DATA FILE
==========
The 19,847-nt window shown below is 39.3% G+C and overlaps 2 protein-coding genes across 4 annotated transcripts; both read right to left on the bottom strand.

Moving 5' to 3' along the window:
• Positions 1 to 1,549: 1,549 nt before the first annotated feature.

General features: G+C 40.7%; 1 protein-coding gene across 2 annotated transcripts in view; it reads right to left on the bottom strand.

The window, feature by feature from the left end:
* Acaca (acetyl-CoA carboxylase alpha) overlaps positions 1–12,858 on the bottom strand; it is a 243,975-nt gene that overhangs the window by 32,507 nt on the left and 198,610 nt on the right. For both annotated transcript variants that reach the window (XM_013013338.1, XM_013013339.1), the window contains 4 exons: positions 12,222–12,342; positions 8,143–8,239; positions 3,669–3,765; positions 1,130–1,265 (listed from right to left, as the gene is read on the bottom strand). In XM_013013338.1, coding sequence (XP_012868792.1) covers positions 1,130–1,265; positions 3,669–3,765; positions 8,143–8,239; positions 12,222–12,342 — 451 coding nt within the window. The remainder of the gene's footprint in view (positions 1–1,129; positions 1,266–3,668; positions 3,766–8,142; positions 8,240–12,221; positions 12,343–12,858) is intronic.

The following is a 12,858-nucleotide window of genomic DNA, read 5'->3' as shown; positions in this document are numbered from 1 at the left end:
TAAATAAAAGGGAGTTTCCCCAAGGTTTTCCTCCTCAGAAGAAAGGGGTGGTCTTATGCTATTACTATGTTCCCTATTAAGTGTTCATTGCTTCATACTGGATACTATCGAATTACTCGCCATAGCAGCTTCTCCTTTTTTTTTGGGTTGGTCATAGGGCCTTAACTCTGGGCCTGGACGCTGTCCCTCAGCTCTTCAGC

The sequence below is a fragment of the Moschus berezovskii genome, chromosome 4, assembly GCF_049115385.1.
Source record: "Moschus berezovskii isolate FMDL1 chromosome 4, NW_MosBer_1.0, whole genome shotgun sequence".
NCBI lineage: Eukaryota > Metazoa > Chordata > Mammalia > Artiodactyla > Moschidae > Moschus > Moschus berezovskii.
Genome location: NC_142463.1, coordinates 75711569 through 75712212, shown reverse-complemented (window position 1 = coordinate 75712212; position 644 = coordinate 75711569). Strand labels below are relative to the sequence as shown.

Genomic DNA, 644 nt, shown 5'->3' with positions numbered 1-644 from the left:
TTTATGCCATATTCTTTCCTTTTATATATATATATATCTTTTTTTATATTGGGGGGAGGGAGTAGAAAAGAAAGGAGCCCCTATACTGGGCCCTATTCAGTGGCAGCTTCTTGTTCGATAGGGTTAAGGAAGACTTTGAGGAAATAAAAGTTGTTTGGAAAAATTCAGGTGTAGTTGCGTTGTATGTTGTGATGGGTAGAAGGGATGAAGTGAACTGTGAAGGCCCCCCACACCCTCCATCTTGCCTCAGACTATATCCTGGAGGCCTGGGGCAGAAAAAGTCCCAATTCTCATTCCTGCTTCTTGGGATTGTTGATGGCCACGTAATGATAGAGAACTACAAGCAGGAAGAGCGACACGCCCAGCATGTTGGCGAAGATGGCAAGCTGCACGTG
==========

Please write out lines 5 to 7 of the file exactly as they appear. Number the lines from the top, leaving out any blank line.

The window, feature by feature from the left end:
* Acaca (acetyl-CoA carboxylase alpha) overlaps positions 1–12,858 on the bottom strand; it is a 243,975-nt gene that overhangs the window by 32,507 nt on the left and 198,610 nt on the right. For both annotated transcript variants that reach the window (XM_013013338.1, XM_013013339.1), the window contains 4 exons: positions 12,222–12,342; positions 8,143–8,239; positions 3,669–3,765; positions 1,130–1,265 (listed from right to left, as the gene is read on the bottom strand). In XM_013013338.1, coding sequence (XP_012868792.1) covers positions 1,130–1,265; positions 3,669–3,765; positions 8,143–8,239; positions 12,222–12,342 — 451 coding nt within the window. The remainder of the gene's footprint in view (positions 1–1,129; positions 1,266–3,668; positions 3,766–8,142; positions 8,240–12,221; positions 12,343–12,858) is intronic.

The following is a 12,858-nucleotide window of genomic DNA, read 5'->3' as shown; positions in this document are numbered from 1 at the left end: